A small hospital is shaken by a scandal - an X-ray emerges with irrefutable evidence that an unknown couple in the laboratory were playing doctor. Nurse Yoon-young and her boyfriend, who is able to make extraordinary ink tattoos, feel guilty. Meanwhile, almost all employees take sick leave - do they also have something on their consciences? What does the sudden appearance of deep craters in the streets of Seoul have to do with it? And what does the talking catfish think about this? The Korean director's debut is an episodic essay about sincerity, trust and devastating misunderstandings, based on absurd humor. Each frame is like candy and the brilliant montage draws the viewer into a game of surprising visual associations. The lightness of the form, however, is lined with discreet melancholy, and the laconic exchange of sentences between the characters hides something more than a neat anecdote. The huge holes in the sidewalks seem to cause fewer problems for the city's inhabitants than the gaps in interpersonal relationships.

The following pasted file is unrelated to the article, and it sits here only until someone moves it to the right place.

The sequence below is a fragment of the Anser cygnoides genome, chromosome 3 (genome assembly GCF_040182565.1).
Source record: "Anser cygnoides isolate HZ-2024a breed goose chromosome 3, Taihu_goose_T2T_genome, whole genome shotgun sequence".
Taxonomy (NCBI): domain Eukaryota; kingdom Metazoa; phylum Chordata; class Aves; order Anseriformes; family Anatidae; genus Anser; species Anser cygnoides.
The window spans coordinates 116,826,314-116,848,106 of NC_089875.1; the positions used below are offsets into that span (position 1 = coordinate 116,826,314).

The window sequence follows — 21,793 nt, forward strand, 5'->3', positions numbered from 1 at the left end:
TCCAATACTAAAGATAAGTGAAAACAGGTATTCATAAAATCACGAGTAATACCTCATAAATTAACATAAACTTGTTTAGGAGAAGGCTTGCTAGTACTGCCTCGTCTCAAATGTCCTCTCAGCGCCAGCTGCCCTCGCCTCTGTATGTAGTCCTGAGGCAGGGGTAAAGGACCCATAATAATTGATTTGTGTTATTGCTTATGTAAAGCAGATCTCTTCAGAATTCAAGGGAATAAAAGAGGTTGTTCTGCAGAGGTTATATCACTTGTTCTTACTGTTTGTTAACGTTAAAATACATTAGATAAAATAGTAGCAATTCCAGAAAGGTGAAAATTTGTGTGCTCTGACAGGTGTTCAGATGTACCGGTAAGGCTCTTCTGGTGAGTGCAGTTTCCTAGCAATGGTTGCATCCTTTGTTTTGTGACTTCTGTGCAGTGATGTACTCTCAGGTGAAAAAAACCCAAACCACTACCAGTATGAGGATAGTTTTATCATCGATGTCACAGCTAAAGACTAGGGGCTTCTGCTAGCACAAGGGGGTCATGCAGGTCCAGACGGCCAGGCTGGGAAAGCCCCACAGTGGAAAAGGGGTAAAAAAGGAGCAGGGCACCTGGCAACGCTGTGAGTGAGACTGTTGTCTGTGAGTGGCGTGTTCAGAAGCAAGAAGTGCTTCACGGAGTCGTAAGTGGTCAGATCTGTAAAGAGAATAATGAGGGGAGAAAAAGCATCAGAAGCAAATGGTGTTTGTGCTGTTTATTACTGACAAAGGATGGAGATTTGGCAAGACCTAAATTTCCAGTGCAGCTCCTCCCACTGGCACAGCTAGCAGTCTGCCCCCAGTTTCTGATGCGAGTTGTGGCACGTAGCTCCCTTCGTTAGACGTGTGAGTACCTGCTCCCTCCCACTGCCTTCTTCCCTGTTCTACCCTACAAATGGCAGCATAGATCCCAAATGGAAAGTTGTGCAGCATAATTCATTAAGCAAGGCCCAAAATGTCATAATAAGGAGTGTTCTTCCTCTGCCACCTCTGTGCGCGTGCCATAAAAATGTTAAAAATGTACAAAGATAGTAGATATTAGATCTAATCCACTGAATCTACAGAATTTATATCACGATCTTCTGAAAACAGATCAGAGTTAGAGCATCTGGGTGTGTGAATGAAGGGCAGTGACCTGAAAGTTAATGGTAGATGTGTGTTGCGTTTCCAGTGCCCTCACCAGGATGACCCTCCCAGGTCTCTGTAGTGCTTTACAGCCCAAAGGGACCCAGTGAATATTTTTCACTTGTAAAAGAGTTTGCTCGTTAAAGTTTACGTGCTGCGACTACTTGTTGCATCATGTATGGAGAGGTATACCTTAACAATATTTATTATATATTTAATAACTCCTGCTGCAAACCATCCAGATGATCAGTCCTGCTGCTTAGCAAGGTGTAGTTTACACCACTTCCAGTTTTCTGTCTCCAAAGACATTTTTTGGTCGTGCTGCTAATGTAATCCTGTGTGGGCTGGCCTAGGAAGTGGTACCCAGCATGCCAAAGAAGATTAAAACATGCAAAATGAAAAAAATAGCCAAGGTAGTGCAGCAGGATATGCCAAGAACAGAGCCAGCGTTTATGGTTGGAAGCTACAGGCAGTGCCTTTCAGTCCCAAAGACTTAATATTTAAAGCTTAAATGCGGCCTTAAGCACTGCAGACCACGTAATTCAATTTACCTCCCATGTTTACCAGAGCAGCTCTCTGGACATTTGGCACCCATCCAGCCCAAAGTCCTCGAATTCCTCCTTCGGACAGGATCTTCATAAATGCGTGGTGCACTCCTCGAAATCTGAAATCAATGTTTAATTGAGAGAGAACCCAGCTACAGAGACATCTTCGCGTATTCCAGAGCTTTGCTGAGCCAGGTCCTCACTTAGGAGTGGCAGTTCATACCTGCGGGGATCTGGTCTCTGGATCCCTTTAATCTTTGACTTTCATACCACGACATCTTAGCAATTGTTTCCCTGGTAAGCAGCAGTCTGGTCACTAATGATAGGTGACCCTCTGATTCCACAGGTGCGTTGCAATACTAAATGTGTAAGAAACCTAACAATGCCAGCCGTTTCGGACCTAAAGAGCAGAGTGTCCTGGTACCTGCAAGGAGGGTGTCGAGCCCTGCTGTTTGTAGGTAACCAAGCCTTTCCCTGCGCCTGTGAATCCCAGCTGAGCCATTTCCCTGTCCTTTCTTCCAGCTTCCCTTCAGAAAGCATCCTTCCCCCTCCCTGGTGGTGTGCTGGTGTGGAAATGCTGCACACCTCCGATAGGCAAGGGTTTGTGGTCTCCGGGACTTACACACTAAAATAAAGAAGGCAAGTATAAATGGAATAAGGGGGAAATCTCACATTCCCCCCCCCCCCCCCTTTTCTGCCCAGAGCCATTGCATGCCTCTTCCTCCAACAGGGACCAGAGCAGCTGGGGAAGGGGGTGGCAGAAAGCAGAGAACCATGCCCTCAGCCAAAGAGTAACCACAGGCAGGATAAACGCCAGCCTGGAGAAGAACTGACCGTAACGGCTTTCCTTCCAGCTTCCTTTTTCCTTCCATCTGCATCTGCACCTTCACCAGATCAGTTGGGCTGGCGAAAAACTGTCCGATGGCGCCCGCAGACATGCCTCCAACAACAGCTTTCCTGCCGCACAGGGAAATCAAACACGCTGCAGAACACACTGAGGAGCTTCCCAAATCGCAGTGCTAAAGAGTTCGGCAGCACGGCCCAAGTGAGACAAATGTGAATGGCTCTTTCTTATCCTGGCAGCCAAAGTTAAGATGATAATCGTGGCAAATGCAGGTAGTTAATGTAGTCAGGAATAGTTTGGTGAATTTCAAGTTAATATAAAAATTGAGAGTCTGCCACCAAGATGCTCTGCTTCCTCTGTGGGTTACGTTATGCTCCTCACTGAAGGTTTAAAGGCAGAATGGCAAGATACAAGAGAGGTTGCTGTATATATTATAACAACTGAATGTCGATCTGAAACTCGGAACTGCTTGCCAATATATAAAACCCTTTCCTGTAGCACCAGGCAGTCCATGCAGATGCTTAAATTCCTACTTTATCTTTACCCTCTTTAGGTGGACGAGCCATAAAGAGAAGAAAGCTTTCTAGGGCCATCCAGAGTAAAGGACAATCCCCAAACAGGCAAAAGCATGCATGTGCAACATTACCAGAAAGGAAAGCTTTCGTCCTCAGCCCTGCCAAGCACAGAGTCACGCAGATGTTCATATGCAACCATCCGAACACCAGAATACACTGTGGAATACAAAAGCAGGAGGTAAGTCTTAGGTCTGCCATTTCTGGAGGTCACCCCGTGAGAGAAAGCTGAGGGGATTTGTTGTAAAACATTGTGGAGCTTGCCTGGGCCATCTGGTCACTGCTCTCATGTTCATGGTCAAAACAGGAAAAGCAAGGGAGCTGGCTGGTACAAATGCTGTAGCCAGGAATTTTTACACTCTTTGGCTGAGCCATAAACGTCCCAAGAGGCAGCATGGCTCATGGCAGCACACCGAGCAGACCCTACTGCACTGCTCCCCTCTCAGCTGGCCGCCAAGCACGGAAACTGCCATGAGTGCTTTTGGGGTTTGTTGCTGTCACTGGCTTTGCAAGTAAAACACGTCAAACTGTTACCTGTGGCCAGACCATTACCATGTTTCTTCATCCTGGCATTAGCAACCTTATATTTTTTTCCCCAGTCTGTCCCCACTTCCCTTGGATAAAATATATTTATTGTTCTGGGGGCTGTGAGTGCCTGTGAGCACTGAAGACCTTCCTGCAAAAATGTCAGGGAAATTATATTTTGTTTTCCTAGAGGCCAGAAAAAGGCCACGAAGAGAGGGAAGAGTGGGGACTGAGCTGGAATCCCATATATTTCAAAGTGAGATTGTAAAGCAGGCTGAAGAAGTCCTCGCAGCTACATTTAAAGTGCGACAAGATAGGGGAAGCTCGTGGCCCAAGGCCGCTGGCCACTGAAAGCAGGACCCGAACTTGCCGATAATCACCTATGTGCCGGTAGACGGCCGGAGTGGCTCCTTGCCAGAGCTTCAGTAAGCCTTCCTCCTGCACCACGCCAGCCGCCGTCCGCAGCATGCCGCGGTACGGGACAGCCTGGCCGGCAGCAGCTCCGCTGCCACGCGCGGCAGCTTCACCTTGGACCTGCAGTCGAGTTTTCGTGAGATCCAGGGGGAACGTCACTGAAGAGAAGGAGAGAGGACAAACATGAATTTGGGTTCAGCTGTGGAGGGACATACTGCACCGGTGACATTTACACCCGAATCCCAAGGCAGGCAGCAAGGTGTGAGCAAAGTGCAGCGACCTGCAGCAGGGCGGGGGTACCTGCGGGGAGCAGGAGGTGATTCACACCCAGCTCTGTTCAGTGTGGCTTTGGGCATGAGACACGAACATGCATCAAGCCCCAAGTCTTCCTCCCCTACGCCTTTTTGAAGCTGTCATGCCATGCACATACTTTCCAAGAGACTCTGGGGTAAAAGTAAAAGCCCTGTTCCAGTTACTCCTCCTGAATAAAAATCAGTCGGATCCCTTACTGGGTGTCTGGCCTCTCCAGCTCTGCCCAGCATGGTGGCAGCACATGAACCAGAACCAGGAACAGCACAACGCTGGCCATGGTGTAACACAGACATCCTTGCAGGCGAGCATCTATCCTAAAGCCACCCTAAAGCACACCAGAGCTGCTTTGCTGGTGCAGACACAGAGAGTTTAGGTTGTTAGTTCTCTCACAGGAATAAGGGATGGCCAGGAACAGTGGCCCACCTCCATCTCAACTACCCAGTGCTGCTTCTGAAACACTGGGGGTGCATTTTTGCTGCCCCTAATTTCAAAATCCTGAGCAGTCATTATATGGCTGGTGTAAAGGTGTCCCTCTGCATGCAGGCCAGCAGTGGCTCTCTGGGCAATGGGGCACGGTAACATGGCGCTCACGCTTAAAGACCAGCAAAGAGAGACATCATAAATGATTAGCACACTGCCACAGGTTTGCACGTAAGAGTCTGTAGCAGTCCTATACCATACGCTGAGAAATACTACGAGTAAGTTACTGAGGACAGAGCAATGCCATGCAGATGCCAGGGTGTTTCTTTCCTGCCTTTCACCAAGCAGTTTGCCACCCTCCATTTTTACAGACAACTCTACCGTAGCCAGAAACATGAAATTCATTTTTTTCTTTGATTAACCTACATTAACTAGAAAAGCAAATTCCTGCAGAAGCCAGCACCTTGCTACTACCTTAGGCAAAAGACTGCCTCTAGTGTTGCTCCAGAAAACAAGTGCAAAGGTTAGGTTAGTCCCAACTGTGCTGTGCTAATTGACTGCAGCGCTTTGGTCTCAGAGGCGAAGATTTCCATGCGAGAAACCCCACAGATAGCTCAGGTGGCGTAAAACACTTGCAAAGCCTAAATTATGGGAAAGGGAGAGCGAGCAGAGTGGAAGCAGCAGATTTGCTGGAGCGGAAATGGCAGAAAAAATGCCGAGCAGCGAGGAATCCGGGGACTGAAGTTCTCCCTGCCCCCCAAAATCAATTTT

Born in 1987, Yi Ok-seop graduated from the Seoul Institute of the Arts and the Korean Academy of Film Arts.She made her debut in 2010 with the short film Please, Find My Mom, and with her subsequent short films she earned the status of a beacon of hope for Korean independent cinema. Maggie is her feature length debut, made with the support of the National Institute of Human Rights of the Republic of Korea.
2010 Please, Find My Mom (short)
2014 A Dangerous Woman (short)
2017 Girls on Top (short)